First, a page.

9 December 2016

Sheppey at Orange Tree Theatre was a timely political drama

As I go to everything at Orange Tree Theatre I do not pay much attention to what each play is about when I book it and the only thing I was sure about Somerset Maugham's play Sheppey as I sat down waiting for it to start was that it was not a comedy. From what I had read of his works, I expected a light period drama.

I got a political comedy set in London.

I was obviously in a barber's shop and not on a South Sea island.

Sheppey was the nickname of one of the barbers in the shop and this was his story.

He was in his late fifties (my guess) and lived with his wife who he had been happily married to for many years and their early twenties daughter who was engaged to a school teacher with aspirations.

Sheppey was the life and soul of the shop and was very popular with all the customers. He also had the gift of the gab and proved this early on by selling a customer a bottle of anti-grey lotion while pretending not to. The play started with a lot of laughs.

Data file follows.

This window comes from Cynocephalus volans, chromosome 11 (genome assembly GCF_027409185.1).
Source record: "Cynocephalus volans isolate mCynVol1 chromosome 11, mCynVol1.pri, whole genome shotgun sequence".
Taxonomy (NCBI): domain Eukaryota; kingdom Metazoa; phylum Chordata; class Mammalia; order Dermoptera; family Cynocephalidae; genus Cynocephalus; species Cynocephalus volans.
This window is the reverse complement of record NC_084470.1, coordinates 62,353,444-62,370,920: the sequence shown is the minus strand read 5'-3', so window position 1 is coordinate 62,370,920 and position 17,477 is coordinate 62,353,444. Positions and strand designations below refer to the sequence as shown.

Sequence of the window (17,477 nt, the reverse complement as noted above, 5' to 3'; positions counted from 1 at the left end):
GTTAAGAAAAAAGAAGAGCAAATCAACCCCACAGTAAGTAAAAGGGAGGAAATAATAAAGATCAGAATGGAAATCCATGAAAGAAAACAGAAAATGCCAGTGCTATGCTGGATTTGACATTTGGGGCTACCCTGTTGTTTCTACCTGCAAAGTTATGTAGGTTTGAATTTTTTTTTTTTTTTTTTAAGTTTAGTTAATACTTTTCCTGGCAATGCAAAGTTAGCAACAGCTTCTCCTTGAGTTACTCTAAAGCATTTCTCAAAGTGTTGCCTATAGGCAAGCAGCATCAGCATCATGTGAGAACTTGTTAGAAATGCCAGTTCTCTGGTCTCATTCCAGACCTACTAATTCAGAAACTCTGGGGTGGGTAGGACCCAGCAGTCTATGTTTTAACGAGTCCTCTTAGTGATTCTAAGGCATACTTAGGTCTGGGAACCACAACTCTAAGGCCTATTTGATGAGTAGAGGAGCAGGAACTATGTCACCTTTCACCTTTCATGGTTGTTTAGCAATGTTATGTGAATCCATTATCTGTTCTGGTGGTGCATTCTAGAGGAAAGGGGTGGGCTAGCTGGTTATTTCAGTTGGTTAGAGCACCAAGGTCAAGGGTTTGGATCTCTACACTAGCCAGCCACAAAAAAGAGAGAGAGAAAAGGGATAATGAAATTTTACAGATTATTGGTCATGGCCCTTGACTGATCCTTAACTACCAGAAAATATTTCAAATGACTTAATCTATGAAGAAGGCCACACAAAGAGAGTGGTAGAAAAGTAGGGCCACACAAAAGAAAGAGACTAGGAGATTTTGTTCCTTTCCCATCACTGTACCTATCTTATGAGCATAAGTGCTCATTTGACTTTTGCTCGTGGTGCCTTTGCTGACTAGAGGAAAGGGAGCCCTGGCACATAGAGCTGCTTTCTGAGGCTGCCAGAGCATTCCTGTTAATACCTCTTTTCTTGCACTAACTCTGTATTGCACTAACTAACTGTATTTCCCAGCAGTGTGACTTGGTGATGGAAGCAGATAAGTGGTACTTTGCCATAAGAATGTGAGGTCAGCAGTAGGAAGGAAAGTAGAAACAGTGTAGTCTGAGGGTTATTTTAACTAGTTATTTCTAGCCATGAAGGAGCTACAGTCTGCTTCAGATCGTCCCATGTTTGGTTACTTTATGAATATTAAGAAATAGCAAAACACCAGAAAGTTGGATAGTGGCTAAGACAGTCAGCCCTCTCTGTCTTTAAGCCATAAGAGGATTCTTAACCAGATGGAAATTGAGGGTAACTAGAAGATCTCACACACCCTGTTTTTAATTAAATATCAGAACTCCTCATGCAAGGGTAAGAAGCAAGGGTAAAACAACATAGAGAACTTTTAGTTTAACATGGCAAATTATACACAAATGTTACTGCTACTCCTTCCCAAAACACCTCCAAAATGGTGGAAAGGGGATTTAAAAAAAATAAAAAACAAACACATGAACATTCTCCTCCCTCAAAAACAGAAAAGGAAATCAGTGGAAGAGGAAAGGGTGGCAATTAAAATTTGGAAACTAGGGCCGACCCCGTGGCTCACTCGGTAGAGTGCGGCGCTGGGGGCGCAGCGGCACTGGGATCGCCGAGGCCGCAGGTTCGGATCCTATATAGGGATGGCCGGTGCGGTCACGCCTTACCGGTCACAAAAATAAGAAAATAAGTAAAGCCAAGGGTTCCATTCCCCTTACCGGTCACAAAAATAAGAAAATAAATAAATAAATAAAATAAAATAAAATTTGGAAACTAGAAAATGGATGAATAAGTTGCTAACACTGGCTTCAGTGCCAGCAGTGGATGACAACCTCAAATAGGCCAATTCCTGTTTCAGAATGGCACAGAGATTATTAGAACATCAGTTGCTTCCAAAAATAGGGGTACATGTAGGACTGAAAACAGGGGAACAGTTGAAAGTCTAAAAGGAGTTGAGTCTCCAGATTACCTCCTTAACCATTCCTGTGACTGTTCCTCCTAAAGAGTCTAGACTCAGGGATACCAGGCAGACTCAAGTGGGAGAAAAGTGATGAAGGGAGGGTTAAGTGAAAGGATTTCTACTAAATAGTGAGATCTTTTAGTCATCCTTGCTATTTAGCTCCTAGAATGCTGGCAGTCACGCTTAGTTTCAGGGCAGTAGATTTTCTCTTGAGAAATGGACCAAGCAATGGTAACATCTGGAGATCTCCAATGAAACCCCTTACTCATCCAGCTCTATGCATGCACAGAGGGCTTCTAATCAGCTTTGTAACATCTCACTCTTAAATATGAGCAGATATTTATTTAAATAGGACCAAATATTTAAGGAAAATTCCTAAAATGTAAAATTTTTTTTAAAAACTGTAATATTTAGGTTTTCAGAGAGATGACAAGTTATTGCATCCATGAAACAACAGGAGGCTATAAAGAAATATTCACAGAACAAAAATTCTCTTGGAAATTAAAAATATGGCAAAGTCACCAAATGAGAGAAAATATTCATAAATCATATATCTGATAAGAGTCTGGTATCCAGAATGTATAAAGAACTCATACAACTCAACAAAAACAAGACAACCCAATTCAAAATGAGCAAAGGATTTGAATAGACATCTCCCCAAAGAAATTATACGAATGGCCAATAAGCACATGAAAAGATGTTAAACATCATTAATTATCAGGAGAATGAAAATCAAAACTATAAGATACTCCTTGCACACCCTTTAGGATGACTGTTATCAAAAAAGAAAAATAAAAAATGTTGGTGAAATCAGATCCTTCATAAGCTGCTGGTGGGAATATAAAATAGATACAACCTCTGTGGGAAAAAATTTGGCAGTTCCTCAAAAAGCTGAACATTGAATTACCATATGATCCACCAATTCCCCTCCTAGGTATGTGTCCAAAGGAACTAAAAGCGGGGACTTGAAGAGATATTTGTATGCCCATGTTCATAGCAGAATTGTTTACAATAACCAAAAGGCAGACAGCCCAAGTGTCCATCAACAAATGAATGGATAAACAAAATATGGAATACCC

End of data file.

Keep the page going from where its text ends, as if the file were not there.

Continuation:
Almost as an aside we hear that Sheppey had been a witness to a criminal act and had felt sympathy for the criminal because of his poverty which Sheppey though was what had driven the man to criminality.

They Sheppey won some money and things changed. His daughter saw it as an opportunity to give a solid start to her married life, the owner of the barber's shop though it was a change for Sheppey to become a partner and Sheppey was thinking of giving of it away to those who needed it more than him. The stage was then set to explore both politics and religion from several angles with Sheppey being compared to Jesus and also being called bonkers.

The lightness of touch remained and there was some tenderness too as Sheppey's wife stood by him as he decided what to do with his money. The politics and religion became important parts of the story but they never swamped it.

Sheppey was a long play lasting almost three hours and requiring two intervals. A weaker play would have dragged but this did not and I was engaged and entertained throughout. It was an undoubted success and was warmly appreciated by the near capacity audience.

Sheppey (1933) was very much in the Orange Tree Theatre tradition of finding forgotten plays by well known writers and this one very much deserved to be found. It was a fine play with a message that was relevant today.

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